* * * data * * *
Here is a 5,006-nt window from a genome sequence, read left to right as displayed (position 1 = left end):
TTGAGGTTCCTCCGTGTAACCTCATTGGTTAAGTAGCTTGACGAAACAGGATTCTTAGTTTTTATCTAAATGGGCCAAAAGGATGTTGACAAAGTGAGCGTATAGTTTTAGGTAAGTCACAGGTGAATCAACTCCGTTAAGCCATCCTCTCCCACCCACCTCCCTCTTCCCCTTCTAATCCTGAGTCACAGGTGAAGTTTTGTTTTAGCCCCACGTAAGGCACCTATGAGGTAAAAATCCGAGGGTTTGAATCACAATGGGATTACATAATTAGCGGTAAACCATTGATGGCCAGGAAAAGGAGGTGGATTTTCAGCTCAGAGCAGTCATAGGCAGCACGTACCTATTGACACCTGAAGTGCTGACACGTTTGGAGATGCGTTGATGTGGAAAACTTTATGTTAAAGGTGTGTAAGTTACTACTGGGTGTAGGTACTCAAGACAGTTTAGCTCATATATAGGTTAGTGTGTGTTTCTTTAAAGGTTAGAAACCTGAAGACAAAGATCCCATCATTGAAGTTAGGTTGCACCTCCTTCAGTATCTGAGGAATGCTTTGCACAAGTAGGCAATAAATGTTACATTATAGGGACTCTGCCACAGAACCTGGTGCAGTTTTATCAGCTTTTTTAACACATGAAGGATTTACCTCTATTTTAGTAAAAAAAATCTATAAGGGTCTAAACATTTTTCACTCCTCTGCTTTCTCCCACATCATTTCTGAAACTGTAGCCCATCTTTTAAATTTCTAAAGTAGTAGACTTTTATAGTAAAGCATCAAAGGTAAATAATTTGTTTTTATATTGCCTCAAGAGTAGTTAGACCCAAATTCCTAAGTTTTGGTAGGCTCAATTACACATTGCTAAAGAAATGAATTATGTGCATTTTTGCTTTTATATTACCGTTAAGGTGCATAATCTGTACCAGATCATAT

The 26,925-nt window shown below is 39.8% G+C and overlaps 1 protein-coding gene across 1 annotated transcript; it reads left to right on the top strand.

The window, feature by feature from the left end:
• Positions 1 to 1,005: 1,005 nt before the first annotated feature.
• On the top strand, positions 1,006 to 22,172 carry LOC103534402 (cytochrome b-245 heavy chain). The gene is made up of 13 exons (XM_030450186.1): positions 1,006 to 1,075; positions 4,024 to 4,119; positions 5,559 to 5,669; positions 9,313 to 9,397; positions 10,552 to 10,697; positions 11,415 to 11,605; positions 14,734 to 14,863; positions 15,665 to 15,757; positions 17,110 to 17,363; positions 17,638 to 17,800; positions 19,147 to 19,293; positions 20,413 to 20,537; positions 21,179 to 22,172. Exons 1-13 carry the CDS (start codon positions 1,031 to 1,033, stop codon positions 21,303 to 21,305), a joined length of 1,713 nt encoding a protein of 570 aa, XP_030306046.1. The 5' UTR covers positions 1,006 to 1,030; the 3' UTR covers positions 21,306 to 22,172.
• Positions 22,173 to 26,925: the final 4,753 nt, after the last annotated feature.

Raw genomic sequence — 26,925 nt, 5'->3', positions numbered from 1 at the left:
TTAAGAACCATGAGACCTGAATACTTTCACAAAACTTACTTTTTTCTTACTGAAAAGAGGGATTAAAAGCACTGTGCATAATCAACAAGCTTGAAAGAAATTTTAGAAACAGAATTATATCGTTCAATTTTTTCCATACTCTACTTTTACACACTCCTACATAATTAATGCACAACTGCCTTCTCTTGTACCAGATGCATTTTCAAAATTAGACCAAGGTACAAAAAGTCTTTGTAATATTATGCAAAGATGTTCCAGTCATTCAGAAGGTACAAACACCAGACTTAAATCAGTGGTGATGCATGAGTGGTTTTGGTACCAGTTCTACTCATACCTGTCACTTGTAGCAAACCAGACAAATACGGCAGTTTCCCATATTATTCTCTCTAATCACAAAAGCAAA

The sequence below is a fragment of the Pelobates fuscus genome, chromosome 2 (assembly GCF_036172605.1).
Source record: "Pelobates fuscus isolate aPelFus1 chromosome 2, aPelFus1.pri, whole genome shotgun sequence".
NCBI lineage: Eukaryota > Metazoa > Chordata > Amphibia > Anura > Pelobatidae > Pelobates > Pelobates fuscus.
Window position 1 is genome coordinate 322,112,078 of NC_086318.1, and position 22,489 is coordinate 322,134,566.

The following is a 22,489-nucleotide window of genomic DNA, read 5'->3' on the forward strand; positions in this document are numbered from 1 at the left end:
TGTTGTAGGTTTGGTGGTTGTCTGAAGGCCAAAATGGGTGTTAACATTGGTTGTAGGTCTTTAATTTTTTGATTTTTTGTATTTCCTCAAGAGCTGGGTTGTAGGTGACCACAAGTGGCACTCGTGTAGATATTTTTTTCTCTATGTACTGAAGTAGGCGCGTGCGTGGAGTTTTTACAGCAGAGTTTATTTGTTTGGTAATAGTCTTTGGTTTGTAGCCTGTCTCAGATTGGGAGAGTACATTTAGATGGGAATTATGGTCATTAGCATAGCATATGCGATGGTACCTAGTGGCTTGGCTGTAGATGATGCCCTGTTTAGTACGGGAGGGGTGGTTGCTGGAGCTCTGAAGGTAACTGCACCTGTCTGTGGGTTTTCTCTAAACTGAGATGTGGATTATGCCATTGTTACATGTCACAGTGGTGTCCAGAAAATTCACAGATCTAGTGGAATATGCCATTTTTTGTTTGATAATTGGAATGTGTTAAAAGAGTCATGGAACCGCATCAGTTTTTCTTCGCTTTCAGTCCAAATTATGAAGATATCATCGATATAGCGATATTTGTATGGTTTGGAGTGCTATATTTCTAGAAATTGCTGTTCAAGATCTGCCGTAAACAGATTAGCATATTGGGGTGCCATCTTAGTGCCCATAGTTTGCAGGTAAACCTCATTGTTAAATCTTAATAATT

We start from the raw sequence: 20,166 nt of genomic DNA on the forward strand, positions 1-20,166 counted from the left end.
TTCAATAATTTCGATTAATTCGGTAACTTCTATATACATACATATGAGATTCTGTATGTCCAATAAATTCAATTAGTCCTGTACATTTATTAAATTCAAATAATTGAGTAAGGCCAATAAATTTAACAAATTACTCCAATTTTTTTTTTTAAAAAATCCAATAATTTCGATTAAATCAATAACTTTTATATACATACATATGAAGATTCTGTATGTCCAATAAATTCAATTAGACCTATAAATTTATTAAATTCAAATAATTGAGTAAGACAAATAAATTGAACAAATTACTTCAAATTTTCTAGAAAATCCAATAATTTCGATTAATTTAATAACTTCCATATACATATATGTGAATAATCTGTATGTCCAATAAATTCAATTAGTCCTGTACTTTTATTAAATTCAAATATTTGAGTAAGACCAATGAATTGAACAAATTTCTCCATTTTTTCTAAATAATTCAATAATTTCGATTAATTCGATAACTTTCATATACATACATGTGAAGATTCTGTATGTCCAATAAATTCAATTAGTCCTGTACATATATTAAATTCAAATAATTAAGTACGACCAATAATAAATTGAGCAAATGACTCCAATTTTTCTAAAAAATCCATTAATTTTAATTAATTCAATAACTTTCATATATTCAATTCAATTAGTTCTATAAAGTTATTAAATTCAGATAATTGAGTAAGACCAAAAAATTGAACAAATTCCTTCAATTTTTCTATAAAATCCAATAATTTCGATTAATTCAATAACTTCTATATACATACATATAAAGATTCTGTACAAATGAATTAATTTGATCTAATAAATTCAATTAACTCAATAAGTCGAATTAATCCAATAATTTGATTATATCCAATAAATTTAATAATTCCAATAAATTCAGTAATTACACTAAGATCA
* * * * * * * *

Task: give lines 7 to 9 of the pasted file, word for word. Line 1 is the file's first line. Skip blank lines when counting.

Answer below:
• Positions 22,173 to 26,925: the final 4,753 nt, after the last annotated feature.

Raw genomic sequence — 26,925 nt, 5'->3', positions numbered from 1 at the left:
TTAAGAACCATGAGACCTGAATACTTTCACAAAACTTACTTTTTTCTTACTGAAAAGAGGGATTAAAAGCACTGTGCATAATCAACAAGCTTGAAAGAAATTTTAGAAACAGAATTATATCGTTCAATTTTTTCCATACTCTACTTTTACACACTCCTACATAATTAATGCACAACTGCCTTCTCTTGTACCAGATGCATTTTCAAAATTAGACCAAGGTACAAAAAGTCTTTGTAATATTATGCAAAGATGTTCCAGTCATTCAGAAGGTACAAACACCAGACTTAAATCAGTGGTGATGCATGAGTGGTTTTGGTACCAGTTCTACTCATACCTGTCACTTGTAGCAAACCAGACAAATACGGCAGTTTCCCATATTATTCTCTCTAATCACAAAAGCAAA